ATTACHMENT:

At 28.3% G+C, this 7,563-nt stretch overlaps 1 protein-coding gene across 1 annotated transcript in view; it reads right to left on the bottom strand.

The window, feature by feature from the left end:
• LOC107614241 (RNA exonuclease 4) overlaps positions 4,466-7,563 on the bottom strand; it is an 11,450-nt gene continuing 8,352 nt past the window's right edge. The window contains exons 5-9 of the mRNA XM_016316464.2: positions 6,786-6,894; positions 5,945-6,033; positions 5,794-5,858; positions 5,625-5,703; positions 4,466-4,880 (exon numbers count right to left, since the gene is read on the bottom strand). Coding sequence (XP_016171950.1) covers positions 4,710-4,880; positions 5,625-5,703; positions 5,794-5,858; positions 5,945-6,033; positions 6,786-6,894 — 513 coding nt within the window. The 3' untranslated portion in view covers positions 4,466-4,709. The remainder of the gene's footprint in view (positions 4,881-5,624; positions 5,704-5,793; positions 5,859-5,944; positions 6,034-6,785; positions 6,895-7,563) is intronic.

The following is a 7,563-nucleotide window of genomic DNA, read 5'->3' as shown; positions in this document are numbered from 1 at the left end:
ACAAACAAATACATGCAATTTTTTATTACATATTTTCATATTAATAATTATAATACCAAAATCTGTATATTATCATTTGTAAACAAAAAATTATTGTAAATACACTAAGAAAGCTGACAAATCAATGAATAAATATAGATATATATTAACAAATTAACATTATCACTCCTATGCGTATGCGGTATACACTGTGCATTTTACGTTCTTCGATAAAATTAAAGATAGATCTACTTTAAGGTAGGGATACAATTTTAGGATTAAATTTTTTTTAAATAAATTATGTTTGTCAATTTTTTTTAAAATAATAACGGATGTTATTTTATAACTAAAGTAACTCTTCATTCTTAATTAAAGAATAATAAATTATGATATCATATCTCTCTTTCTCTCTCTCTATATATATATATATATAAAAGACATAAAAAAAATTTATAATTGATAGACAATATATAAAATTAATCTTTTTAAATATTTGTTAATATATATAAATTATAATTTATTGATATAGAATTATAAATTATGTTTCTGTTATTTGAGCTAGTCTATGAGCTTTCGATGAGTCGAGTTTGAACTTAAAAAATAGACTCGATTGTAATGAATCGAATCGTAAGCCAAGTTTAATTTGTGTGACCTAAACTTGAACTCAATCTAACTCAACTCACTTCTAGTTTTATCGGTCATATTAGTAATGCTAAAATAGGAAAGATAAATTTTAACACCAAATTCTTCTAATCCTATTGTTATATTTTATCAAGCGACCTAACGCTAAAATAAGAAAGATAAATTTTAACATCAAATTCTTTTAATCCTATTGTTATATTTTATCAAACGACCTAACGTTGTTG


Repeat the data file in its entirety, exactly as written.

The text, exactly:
At 28.3% G+C, this 7,563-nt stretch overlaps 1 protein-coding gene across 1 annotated transcript in view; it reads right to left on the bottom strand.

The window, feature by feature from the left end:
• LOC107614241 (RNA exonuclease 4) overlaps positions 4,466-7,563 on the bottom strand; it is an 11,450-nt gene continuing 8,352 nt past the window's right edge. The window contains exons 5-9 of the mRNA XM_016316464.2: positions 6,786-6,894; positions 5,945-6,033; positions 5,794-5,858; positions 5,625-5,703; positions 4,466-4,880 (exon numbers count right to left, since the gene is read on the bottom strand). Coding sequence (XP_016171950.1) covers positions 4,710-4,880; positions 5,625-5,703; positions 5,794-5,858; positions 5,945-6,033; positions 6,786-6,894 — 513 coding nt within the window. The 3' untranslated portion in view covers positions 4,466-4,709. The remainder of the gene's footprint in view (positions 4,881-5,624; positions 5,704-5,793; positions 5,859-5,944; positions 6,034-6,785; positions 6,895-7,563) is intronic.

The following is a 7,563-nucleotide window of genomic DNA, read 5'->3' as shown; positions in this document are numbered from 1 at the left end:
ACAAACAAATACATGCAATTTTTTATTACATATTTTCATATTAATAATTATAATACCAAAATCTGTATATTATCATTTGTAAACAAAAAATTATTGTAAATACACTAAGAAAGCTGACAAATCAATGAATAAATATAGATATATATTAACAAATTAACATTATCACTCCTATGCGTATGCGGTATACACTGTGCATTTTACGTTCTTCGATAAAATTAAAGATAGATCTACTTTAAGGTAGGGATACAATTTTAGGATTAAATTTTTTTTAAATAAATTATGTTTGTCAATTTTTTTTAAAATAATAACGGATGTTATTTTATAACTAAAGTAACTCTTCATTCTTAATTAAAGAATAATAAATTATGATATCATATCTCTCTTTCTCTCTCTCTATATATATATATATATAAAAGACATAAAAAAAATTTATAATTGATAGACAATATATAAAATTAATCTTTTTAAATATTTGTTAATATATATAAATTATAATTTATTGATATAGAATTATAAATTATGTTTCTGTTATTTGAGCTAGTCTATGAGCTTTCGATGAGTCGAGTTTGAACTTAAAAAATAGACTCGATTGTAATGAATCGAATCGTAAGCCAAGTTTAATTTGTGTGACCTAAACTTGAACTCAATCTAACTCAACTCACTTCTAGTTTTATCGGTCATATTAGTAATGCTAAAATAGGAAAGATAAATTTTAACACCAAATTCTTCTAATCCTATTGTTATATTTTATCAAGCGACCTAACGCTAAAATAAGAAAGATAAATTTTAACATCAAATTCTTTTAATCCTATTGTTATATTTTATCAAACGACCTAACGTTGTTG